Tuesday, April 14, 2009

Zen Dayley: You can't tell who cares, even with a program

Congratulations to Bud Selig for turning something heartfelt and sentimental into, well, a Remembrance Day ceremony back in high school:
"By request of Commissioner Bud Selig, as Major League Baseball celebrates the 62nd anniversary of Jackie Robinson breaking its color barrier on Wednesday, all big league players and uniformed personnel have been asked to wear the late Hall of Famer's famous No. 42 on the field when the 30 teams celebrate the occasion.

" 'April 15, 1947, is a day that resonates with history throughout Major League Baseball,' Selig said. "With all Major League players, coaches and umpires wearing Jackie's No. 42, we hope to demonstrate the magnitude of his impact on the game of baseball. Major League Baseball will never forget the contributions that Jackie made both on and off the field." — MLB.com (emphasis mine)
How is something meaningful if everyone is asked to do it? A fan watching baseball on April 15 has the right to know who put on No. 42 out of respect for Jackie and Rachel Robinson and who's just going along to get along.

MLB should always take time April 15 to recognize the Robinsons, needless to say. They're also backing this up by contributing to a scholarship foundation.

It's also easy to pile on Bud Selig, who is probably doing the best job of any commissioner out of the four ball-and-stick leagues, but the gesture loses meaning when people just adhere blindly without consideration.

There were others who pushed for greater diversity in baseball, such as Larry Doby, the first black star in the American League, and Roberto Clemente, the first Latino star. (Did you know that Clemente's early baseball cards listed him as "Bobby Clemente," even though he never asked to be called by that name?)

The Remembrance Day comparison might be a bit much (although, as a side point, there was always cognitive dissonance between being expected to wear a poppy on and around Nov. 11 while not being expected to learn anything about Canada's military history, which is why I'm part of a generation which thinks Vimy Ridge is a wine). Maybe it's more like the Seinfeld when Kramer gets beat up for declining to wear an AIDS ribbon.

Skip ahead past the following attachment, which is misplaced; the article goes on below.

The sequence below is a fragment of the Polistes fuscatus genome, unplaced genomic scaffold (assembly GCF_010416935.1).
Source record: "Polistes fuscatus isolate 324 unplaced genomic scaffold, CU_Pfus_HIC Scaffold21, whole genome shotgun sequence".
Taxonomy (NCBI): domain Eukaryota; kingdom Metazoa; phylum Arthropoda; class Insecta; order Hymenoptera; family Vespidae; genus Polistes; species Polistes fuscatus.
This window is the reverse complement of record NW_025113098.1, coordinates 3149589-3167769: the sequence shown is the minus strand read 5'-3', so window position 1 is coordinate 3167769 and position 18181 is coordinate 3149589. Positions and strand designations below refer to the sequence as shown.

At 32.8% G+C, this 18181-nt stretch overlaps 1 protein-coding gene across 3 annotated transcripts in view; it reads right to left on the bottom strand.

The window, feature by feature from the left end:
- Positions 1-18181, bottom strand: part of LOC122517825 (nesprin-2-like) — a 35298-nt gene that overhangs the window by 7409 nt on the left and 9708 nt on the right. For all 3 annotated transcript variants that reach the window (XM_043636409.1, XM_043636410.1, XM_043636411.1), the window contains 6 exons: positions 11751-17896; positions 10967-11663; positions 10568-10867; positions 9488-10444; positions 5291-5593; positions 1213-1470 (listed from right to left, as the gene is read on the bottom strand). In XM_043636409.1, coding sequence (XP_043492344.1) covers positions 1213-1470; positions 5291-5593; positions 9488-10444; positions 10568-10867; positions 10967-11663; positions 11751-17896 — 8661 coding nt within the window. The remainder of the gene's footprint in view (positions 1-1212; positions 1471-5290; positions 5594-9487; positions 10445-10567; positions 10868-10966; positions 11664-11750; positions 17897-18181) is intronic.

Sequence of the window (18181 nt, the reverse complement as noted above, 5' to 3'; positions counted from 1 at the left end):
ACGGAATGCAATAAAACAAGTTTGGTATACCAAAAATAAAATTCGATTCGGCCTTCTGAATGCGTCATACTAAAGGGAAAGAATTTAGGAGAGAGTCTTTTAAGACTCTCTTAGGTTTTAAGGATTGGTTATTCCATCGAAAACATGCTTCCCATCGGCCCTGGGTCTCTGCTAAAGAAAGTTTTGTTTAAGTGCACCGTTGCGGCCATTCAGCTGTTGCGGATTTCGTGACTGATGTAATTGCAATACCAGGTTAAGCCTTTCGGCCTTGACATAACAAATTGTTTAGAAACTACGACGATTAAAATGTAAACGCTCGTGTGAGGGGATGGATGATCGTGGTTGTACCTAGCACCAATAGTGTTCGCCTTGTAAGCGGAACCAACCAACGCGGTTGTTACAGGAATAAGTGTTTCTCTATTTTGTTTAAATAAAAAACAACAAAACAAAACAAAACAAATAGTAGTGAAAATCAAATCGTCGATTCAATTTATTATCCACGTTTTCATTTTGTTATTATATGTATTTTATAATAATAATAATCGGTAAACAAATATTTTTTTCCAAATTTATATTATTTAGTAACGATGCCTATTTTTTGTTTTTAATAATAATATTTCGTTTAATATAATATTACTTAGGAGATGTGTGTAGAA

Either way, it would be a lot cooler if wearing Robinson's number on April 15 was limited to a few players per team. Recommending it defeats the purpose, since it just reinforces the same jock culture that leads the New York Yankees to stand behind Alex Rodriguez without giving a second's thought to what he's done to the sport's reputation.

It also gets in the way of really trying to understand, as someone who wasn't there, the full measure of Jackie Robinson. He wasn't perfect. For pity's sake, he was complicit with the Paul Robeson persecution that the great actor Paul Robeson endured during the 1950s and '60s. Regardless, he did manage to change the world.

As a general point, it is problematic when the impression is given that you have to be superhuman to change the world. It leaves everyone else with a permanent sense of insecurity and inadequacy. It's better to know that transcendent figures did have their human flaws; that's why it's great to know President Obama smokes.

(This is written with the full awareness Canada lost a soldier, Trooper Karine Blais, on Monday in Afghanistan. Pointing out that people are often superficial about contemplating the fallen doesn't dishonour it.)

Bud Selig Interprets The Term 'Uniform' A Little Too Literally (Walk-Off Walk)

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